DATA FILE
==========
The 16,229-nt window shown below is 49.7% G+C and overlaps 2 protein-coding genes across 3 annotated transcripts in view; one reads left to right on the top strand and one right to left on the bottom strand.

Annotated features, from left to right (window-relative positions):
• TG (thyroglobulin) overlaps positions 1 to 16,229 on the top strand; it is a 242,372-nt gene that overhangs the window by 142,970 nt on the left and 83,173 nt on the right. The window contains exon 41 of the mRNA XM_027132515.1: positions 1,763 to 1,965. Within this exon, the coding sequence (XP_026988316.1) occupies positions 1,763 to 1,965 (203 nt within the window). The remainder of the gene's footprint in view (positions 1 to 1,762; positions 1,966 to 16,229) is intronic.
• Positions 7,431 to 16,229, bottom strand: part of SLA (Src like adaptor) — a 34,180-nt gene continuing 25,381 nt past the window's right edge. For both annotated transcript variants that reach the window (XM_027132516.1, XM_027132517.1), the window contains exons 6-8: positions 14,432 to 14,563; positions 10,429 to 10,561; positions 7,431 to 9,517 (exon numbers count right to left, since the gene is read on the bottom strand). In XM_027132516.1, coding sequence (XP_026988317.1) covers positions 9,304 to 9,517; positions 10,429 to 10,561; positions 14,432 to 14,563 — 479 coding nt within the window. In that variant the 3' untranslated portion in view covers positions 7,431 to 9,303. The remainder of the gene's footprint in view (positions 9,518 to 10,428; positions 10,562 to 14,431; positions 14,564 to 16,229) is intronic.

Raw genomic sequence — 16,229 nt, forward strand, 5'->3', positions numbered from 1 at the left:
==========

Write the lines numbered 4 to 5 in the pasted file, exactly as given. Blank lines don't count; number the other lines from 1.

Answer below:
• Positions 7,431 to 16,229, bottom strand: part of SLA (Src like adaptor) — a 34,180-nt gene continuing 25,381 nt past the window's right edge. For both annotated transcript variants that reach the window (XM_027132516.1, XM_027132517.1), the window contains exons 6-8: positions 14,432 to 14,563; positions 10,429 to 10,561; positions 7,431 to 9,517 (exon numbers count right to left, since the gene is read on the bottom strand). In XM_027132516.1, coding sequence (XP_026988317.1) covers positions 9,304 to 9,517; positions 10,429 to 10,561; positions 14,432 to 14,563 — 479 coding nt within the window. In that variant the 3' untranslated portion in view covers positions 7,431 to 9,303. The remainder of the gene's footprint in view (positions 9,518 to 10,428; positions 10,562 to 14,431; positions 14,564 to 16,229) is intronic.

Raw genomic sequence — 16,229 nt, forward strand, 5'->3', positions numbered from 1 at the left: